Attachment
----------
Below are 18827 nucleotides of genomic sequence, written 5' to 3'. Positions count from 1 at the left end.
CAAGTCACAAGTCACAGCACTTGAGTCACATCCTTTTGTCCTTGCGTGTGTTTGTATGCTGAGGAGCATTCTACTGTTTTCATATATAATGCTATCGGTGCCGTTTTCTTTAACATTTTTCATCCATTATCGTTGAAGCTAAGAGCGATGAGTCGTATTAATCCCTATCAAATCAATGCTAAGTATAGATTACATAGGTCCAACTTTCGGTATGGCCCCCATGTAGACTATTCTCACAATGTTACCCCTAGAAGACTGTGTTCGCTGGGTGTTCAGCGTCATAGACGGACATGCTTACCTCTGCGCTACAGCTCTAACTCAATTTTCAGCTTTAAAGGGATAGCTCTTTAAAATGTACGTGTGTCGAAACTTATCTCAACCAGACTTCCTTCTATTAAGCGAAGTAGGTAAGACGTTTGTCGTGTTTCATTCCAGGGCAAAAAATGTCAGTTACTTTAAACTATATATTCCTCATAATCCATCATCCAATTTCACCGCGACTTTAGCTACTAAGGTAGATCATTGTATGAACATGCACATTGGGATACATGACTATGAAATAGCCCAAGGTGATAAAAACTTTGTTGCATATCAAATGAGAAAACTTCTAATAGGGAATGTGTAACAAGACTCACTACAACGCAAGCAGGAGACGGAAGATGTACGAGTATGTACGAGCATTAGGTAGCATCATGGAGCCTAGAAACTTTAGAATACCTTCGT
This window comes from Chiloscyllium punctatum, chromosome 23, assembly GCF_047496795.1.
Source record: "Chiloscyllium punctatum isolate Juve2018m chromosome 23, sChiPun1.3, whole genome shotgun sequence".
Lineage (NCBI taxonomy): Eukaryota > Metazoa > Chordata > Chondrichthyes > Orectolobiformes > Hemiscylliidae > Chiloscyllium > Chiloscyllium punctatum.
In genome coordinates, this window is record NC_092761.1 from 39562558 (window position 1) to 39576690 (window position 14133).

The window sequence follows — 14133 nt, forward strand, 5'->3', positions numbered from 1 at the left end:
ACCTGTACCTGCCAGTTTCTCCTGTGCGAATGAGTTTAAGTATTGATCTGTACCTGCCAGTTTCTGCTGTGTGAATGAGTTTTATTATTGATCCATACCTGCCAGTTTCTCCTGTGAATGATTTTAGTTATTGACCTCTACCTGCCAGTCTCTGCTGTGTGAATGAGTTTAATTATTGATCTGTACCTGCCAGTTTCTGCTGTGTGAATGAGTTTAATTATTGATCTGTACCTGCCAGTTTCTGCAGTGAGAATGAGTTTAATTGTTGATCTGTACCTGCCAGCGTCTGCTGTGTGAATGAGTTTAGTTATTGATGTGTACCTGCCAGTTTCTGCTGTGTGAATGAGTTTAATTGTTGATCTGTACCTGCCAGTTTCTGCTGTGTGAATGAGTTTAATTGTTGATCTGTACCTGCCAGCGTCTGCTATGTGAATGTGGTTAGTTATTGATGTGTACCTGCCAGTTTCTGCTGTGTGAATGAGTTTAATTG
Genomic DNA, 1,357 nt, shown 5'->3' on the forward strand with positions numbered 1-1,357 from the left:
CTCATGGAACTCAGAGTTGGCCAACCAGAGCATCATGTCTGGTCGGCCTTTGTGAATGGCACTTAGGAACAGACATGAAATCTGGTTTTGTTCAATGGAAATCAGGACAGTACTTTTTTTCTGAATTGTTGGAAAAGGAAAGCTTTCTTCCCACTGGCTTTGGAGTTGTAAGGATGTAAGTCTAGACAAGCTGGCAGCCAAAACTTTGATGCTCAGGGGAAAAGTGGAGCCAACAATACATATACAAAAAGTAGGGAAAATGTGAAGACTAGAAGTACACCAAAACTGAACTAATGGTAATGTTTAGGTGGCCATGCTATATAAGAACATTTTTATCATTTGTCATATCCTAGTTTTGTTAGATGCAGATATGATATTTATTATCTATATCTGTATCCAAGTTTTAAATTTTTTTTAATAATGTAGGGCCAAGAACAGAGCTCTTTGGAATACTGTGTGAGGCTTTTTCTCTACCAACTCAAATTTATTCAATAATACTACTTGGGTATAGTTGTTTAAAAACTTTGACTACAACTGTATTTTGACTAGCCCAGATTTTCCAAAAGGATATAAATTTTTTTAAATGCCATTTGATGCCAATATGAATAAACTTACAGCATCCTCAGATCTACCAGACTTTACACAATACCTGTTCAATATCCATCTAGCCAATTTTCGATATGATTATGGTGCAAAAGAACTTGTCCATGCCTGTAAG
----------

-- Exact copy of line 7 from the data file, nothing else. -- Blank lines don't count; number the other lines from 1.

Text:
The window sequence follows — 14133 nt, forward strand, 5'->3', positions numbered from 1 at the left end: